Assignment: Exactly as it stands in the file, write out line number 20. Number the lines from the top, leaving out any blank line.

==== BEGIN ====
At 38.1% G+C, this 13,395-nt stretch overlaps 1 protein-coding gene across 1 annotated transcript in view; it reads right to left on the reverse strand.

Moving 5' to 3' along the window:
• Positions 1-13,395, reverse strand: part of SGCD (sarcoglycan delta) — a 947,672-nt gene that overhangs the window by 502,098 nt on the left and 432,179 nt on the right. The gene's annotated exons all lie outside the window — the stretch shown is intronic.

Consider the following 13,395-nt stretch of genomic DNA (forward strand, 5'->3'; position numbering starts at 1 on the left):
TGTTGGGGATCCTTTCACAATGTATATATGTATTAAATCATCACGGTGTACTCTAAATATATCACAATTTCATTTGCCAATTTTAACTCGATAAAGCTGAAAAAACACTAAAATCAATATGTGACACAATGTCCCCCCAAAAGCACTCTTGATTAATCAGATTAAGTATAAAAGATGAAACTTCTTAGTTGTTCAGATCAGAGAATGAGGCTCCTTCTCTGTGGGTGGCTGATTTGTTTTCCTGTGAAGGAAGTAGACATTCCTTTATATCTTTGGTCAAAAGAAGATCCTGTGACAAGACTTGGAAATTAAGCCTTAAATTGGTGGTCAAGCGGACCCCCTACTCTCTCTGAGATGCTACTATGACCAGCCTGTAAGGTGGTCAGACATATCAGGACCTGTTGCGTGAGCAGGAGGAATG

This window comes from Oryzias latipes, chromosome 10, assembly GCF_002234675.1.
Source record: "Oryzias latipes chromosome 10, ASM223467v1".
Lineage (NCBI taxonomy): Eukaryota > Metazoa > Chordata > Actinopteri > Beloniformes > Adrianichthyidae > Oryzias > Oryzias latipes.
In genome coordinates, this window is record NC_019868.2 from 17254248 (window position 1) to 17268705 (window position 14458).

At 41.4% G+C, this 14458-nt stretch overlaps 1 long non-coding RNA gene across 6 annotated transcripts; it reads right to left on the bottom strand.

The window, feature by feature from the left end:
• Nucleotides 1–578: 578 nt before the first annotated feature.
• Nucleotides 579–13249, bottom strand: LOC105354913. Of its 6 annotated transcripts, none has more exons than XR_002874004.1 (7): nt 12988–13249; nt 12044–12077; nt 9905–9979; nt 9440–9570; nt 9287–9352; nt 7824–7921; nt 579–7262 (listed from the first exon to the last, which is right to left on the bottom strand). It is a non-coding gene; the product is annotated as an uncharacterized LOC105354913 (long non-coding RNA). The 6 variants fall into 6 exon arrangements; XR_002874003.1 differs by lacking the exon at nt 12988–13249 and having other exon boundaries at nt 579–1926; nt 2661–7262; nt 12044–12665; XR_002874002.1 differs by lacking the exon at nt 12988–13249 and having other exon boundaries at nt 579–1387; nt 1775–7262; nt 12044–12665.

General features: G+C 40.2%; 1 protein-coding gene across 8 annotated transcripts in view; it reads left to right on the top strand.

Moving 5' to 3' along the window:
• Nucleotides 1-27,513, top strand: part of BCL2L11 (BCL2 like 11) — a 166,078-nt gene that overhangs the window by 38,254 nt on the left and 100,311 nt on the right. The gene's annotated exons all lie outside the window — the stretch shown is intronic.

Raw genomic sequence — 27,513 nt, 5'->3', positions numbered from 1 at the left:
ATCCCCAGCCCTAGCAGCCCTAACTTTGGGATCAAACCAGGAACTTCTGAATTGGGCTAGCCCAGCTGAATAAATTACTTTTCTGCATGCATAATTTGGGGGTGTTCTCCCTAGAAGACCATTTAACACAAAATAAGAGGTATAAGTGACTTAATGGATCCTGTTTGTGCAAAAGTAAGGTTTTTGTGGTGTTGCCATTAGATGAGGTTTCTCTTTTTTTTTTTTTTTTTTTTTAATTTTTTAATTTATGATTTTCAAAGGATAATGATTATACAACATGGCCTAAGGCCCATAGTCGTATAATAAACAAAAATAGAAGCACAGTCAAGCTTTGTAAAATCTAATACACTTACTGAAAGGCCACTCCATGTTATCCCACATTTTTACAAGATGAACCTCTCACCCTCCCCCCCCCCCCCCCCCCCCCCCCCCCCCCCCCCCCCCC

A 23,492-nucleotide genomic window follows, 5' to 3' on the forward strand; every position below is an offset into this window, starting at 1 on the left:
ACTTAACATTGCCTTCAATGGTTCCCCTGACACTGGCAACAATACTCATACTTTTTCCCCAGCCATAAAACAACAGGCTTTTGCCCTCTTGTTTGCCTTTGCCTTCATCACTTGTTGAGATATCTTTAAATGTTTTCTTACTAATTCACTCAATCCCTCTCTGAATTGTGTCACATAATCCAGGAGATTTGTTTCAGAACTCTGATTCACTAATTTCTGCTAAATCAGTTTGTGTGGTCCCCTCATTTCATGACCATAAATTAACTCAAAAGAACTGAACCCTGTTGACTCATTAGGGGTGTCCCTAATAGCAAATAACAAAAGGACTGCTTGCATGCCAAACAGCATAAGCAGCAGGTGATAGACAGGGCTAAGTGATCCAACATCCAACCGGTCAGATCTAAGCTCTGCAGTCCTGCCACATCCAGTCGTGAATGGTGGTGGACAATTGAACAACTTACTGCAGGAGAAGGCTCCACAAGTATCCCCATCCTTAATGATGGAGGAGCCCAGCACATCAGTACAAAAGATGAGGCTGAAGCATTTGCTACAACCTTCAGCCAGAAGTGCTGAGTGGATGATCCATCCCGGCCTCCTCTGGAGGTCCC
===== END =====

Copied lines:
ACTTAACATTGCCTTCAATGGTTCCCCTGACACTGGCAACAATACTCATACTTTTTCCCCAGCCATAAAACAACAGGCTTTTGCCCTCTTGTTTGCCTTTGCCTTCATCACTTGTTGAGATATCTTTAAATGTTTTCTTACTAATTCACTCAATCCCTCTCTGAATTGTGTCACATAATCCAGGAGATTTGTTTCAGAACTCTGATTCACTAATTTCTGCTAAATCAGTTTGTGTGGTCCCCTCATTTCATGACCATAAATTAACTCAAAAGAACTGAACCCTGTTGACTCATTAGGGGTGTCCCTAATAGCAAATAACAAAAGGACTGCTTGCATGCCAAACAGCATAAGCAGCAGGTGATAGACAGGGCTAAGTGATCCAACATCCAACCGGTCAGATCTAAGCTCTGCAGTCCTGCCACATCCAGTCGTGAATGGTGGTGGACAATTGAACAACTTACTGCAGGAGAAGGCTCCACAAGTATCCCCATCCTTAATGATGGAGGAGCCCAGCACATCAGTACAAAAGATGAGGCTGAAGCATTTGCTACAACCTTCAGCCAGAAGTGCTGAGTGGATGATCCATCCCGGCCTCCTCTGGAGGTCCC